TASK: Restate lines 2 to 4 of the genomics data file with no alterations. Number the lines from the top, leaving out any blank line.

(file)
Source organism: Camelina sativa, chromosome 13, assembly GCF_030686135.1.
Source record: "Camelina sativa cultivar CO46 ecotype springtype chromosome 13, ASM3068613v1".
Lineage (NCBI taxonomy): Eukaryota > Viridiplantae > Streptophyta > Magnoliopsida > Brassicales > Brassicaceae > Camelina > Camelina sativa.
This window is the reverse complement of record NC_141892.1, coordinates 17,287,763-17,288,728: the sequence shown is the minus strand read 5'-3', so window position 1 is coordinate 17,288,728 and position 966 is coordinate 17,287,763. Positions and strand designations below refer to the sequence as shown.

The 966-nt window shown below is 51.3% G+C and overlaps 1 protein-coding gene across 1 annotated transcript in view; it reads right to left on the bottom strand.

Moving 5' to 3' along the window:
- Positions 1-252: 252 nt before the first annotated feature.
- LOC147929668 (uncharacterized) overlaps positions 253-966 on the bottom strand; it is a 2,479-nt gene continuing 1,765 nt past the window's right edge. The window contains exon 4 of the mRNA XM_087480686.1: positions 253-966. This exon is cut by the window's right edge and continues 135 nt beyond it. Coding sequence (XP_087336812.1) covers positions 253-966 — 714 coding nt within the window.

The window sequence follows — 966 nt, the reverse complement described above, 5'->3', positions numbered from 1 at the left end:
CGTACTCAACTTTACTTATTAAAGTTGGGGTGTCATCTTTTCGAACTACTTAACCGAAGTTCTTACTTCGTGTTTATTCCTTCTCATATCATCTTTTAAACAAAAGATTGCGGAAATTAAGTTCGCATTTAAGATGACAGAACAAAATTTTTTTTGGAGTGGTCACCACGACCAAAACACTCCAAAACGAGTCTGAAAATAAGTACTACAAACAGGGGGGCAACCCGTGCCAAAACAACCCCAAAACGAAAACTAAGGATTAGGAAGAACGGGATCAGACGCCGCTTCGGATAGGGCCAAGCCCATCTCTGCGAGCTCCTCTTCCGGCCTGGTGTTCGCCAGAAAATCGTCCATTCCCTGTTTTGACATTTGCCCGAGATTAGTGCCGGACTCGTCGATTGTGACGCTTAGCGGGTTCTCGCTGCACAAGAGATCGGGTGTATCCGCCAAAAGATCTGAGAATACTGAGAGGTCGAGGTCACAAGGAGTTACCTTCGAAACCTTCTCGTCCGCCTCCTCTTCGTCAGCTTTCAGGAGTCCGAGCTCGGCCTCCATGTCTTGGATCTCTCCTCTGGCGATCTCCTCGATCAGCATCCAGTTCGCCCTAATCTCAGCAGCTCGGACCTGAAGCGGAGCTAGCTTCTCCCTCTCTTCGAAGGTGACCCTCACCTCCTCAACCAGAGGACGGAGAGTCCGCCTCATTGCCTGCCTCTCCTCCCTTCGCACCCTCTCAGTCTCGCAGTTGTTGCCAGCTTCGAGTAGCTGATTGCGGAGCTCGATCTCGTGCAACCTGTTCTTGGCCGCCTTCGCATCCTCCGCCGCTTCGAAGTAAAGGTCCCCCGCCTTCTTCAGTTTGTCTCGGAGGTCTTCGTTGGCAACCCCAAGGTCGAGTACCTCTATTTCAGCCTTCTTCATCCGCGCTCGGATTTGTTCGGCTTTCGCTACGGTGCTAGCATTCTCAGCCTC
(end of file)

Source record: "Camelina sativa cultivar CO46 ecotype springtype chromosome 13, ASM3068613v1".
Lineage (NCBI taxonomy): Eukaryota > Viridiplantae > Streptophyta > Magnoliopsida > Brassicales > Brassicaceae > Camelina > Camelina sativa.
This window is the reverse complement of record NC_141892.1, coordinates 17,287,763-17,288,728: the sequence shown is the minus strand read 5'-3', so window position 1 is coordinate 17,288,728 and position 966 is coordinate 17,287,763. Positions and strand designations below refer to the sequence as shown.